There are too many doves around here! One day I counted 110! Any suggestions as to how to reduce the numbers gratefully received. The obvious solution is to just stop feeding them, but I just cannot do that. My neighbour says don't worry they will just fly off and find other food - but would they? Find food , I mean. I may have mentioned in the blog before that, a while ago, I saw something in a newspaper about pigeon corpses in the Trafalgar Square area of London being examined, and found to have completely empty stomachs - in fact, they had starved to death. I find that very sad. I used to enjoy feeding the pigeons in Trafalgar Square and taking my children to do the same. You could buy little bags of food from the authorised sellers - probably not 'tuppence a bag' but cheap enough, and then the pigeons whirled round you, feeding off your hands and even landing on your head. Rats with wings or not, none of us died from pigeon germs and I always made sure we took wipes, and washed our hands thoroughly at the first opportunity. The phrase 'rats with wings' was coined by Woody Allen, I believe. Of course I totally disagree. Rats definitely do not have the charm and cheekiness of pigeons.

I am not feeding the 100 + doves any more food than I was feeding 40, but it is very hard to resist. I feed them in the morning as soon as I get up - none too early, between 7-8 am and then I feed them again in the afternoon. The time depends on what I am doing but between 2pm and 4pm. If I'm going out, then I fill the pans before I go. BUT I have to confess that I will throw a few handfuls into the garden to any doves that are scratching around. To a certain extent I had to do this, for Spirit's sake (when she was alive - see update further on in blog) Doves like feeding together and I wouldn't have liked her to be alone all day. I also have a lame dove I call Limpet (limp pet!) arriving in the garden at around 6pm when all the other doves have left. I think maybe he has been ostracised by the rest of the flock - he is certainly hungry when he arrives, poor thing.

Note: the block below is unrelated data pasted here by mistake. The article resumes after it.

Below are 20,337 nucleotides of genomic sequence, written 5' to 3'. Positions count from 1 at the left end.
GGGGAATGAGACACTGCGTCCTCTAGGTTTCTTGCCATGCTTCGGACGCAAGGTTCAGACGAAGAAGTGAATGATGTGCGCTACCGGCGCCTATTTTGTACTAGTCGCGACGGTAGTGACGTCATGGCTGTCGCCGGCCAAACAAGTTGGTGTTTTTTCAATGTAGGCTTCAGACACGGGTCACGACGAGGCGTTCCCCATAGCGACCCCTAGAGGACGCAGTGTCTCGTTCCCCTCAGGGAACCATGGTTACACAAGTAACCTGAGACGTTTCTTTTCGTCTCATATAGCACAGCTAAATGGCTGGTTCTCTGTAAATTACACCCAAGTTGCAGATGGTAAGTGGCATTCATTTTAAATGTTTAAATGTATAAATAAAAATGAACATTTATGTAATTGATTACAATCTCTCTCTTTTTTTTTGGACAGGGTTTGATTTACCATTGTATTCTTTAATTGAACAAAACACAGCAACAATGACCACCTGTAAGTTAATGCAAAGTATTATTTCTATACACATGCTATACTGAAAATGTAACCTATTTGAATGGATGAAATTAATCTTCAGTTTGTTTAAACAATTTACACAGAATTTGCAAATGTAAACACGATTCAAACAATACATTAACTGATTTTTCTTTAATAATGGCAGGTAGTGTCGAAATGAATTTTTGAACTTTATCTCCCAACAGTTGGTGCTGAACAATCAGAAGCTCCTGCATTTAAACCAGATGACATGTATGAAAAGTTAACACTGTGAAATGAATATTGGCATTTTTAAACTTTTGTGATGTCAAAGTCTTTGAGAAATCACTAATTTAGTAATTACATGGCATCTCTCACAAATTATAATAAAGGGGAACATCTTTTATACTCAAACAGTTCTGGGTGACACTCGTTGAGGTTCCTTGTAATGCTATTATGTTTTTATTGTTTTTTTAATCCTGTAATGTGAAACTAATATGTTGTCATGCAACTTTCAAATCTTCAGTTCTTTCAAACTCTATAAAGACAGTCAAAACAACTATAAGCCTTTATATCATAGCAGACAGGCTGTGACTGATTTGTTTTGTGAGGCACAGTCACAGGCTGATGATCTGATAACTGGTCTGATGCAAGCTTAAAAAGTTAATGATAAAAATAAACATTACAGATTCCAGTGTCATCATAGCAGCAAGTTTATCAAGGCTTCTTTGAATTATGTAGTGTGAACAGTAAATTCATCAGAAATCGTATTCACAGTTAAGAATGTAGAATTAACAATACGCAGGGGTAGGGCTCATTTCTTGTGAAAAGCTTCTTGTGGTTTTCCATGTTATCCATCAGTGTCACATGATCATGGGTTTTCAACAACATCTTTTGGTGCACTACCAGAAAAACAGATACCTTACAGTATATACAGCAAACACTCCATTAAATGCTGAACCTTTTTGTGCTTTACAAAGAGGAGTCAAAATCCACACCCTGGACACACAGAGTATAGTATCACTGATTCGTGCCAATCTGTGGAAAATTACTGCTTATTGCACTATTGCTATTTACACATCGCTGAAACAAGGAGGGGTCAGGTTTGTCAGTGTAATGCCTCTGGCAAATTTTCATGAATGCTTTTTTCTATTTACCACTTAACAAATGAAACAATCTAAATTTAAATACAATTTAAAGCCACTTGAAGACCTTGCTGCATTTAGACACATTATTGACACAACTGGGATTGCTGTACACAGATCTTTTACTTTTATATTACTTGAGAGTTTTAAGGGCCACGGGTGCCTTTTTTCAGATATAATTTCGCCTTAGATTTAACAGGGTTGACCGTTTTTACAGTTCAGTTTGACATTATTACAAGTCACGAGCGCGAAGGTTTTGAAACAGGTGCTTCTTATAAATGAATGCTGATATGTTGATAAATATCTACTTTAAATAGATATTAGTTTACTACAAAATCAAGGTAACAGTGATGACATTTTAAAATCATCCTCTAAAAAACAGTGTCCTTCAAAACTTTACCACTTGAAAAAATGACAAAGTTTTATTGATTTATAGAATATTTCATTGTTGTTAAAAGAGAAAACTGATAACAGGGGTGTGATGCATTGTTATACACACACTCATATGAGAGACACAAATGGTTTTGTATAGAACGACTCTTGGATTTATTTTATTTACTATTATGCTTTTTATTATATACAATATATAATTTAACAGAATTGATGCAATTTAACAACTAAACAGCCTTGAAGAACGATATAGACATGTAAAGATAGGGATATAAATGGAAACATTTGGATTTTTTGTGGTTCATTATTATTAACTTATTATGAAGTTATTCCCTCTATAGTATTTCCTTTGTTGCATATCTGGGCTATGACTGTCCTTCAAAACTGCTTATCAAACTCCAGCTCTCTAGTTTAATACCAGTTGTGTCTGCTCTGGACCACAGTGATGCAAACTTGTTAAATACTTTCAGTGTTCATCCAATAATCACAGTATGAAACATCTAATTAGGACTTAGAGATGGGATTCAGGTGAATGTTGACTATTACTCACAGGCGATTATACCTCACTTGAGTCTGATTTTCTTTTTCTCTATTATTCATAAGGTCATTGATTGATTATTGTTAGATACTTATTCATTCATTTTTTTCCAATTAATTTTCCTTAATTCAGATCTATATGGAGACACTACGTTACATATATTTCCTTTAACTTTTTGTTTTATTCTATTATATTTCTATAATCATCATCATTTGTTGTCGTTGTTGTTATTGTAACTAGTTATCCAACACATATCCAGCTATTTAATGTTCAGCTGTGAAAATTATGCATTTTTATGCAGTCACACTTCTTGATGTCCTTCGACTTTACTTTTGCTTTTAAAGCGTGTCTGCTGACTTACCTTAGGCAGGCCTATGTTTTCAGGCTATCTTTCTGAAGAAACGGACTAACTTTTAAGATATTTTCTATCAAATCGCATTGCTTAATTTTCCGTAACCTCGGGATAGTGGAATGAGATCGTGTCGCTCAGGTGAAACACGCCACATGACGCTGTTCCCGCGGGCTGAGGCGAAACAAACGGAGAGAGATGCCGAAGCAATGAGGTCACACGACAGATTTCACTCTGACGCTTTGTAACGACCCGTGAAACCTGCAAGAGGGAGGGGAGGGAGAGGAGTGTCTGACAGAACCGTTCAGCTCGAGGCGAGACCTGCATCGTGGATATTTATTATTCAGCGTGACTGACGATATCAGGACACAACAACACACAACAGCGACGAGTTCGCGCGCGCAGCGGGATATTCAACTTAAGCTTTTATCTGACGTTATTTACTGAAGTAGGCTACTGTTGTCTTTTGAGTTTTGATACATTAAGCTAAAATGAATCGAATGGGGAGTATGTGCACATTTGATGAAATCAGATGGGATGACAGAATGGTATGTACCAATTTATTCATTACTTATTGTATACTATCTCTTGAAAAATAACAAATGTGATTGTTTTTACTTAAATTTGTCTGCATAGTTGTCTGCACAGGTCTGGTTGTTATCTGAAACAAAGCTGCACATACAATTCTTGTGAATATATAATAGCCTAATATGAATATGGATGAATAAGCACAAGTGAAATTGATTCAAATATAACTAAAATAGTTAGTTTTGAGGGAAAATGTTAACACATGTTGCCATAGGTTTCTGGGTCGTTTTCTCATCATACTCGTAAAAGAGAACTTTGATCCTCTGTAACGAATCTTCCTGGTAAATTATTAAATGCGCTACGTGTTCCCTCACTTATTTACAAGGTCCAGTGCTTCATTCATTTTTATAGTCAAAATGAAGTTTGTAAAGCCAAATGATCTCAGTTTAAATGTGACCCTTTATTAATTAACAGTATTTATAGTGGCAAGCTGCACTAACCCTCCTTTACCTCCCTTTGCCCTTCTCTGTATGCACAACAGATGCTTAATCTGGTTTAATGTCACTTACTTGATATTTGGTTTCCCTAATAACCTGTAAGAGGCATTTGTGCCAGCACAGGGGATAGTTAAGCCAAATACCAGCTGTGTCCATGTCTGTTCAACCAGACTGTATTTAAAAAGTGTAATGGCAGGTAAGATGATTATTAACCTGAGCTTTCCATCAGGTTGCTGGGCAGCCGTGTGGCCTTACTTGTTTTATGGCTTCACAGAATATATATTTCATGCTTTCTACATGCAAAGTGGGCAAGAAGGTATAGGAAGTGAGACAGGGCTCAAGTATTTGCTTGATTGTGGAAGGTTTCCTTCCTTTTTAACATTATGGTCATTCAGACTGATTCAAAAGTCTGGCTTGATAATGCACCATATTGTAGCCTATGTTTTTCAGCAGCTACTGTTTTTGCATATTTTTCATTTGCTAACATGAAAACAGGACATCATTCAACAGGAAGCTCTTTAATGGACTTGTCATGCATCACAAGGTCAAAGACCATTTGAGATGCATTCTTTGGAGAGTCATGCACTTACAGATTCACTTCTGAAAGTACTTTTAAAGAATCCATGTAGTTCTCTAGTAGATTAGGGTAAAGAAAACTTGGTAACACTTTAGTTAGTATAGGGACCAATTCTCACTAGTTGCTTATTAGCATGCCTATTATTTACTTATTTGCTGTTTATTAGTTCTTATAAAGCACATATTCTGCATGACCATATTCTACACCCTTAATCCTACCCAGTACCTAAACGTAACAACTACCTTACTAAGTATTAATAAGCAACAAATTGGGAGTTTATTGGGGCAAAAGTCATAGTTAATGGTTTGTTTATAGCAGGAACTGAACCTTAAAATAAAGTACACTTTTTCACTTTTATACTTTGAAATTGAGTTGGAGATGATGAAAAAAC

I'm hoping that I will find the strength to gradually reduce the feed I put on the island for the feral flock so that they will disperse to other hunting grounds. My neighbour says they won't. He says they will all turn up and fight over the food even if I only put out a cupful! But I can't starve the poor things, can I? It is a difficult problem for me as I would ideally like the feral flock completely gone before I start again with a new little flock of my own next May or June.

But the doves are SO hungry, poor things. They haunt the shed roof, the wire, the arch in the garden like little ghosties. Even one day, leaving the lid of the metal bin, I caught some who had dived inside! They will even land pecariously on the swinging house bird feeder and steal the bread and seeds put out for the little birds. What am I going to do?

I will welcome any sensible comments or suggestions on this problem.


Update on Spirit:

Spirit is dead. RIP beautiful bird. She was not at all keen to come out of the dovecote on Tuesday 30th Sept, and I had to haul her out. When on the ground I could see that one of her feet was crippled in some way; all the toes curling in. This made it difficult for her to walk and she spent much of the day sitting. It poured in the afternoon and when I got home from taking my dog to the groomers, poor Spirit was hiding under the foliage from a pot of overgrown petunias, sitting on the ground, bedraggled and dirty. I brought her inside and wrapped her in two dry warm flannels and held her to warm her up. Then I put her to bed early in the dovecote with some food, and a little water in a jam jar lid.

Photo shows crippled foot. Spirit in trug on her last morning - she couldnt stand.